Banks have to get ready for a new—and almost unimaginable—opponent. They’ve always competed with each other. Then, fintech firms such as PayPal and Square came nipping at their market share. And now the largest U.S. retailer, Walmart is lurking.
“While much has been made about the competitive threat of challenger banks/neobanks to the traditional bank business model, it’s our view that a competitive threat such as WMT is likely a more potent one,” analysts at Citigroup wrote in a note on Thursday.
In their view, Walmart wouldn’t need to have a bank charter—or even be a fully fledged bank—to enter the fray. Just by offering a few financial services and tapping into its vast store-and-customer base, it can be a “potent” threat. The company already offers two credit cards and debit/prepaid cards.
By Citigroup’s measure, Walmart’s financial services offerings could generate $3 billion a year in revenue, implying a valuation of $27 billion for its fintech business, or roughly 7% of Walmart’s enterprise value. The analysts at these figures by assuming that 20 million Walmart shoppers, or 10% or its shopper base, would derive $150 in revenue annually.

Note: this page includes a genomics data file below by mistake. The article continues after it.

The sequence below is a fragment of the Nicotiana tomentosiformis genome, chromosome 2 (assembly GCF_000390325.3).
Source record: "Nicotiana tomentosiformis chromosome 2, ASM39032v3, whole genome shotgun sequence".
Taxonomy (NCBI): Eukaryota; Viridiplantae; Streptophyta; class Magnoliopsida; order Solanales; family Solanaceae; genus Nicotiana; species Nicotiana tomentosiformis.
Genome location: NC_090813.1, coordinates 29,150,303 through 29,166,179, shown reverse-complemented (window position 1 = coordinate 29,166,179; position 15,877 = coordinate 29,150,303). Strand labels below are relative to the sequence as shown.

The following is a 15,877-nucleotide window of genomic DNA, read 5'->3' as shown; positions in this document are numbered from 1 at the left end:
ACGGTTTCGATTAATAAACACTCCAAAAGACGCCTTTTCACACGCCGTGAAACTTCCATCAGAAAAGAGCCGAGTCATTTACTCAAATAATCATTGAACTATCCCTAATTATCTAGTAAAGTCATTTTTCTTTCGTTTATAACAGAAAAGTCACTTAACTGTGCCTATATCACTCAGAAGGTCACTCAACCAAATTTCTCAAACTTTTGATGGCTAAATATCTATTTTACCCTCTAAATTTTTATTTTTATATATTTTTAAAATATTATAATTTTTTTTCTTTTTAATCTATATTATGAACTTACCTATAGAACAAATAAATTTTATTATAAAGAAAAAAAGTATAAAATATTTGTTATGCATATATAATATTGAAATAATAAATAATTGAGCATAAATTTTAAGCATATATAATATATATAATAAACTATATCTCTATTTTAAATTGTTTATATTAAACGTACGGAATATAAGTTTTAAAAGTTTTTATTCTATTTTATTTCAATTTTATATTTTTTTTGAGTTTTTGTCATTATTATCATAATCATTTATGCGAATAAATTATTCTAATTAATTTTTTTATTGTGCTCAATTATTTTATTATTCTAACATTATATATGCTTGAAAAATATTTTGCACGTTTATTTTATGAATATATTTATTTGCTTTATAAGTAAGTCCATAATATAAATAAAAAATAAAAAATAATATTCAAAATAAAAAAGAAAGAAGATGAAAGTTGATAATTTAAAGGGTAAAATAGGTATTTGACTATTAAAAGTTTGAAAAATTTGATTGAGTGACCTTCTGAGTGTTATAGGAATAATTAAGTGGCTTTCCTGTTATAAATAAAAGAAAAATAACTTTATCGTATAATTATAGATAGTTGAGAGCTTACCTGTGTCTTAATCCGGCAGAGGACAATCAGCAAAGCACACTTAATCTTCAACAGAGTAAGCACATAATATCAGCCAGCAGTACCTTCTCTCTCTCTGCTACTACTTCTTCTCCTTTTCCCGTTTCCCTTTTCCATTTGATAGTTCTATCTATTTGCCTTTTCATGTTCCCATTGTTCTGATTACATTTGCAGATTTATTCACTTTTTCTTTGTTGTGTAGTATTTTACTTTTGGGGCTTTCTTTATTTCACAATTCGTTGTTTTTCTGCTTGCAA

The gauntlet is about to be thrown -- the pressure in on banks to compete with a nearly ubiquitous brand name and retail destination. We've previously covered news of other fintech companies venturing into the banking world such as Venmo introducing cash checking and AdvicePay launching its "Cash a Check" for their mobile app. There are even whispers of Amazon possibly venturing into the banking space.
Traditional banks and credit unions are facing growing -- and formidable -- external competition. While there is no concrete data to show the impact of these companies entering the banking industry or adding features once exclusive to banks, it is important that banks take a customer-centric approach and build upon their platforms in order to outperform these new adversaries -- to not only retain their customer base, but grow. This means deploying the latest AI technologies to optimize traditional banking services like check processing and fraud detection.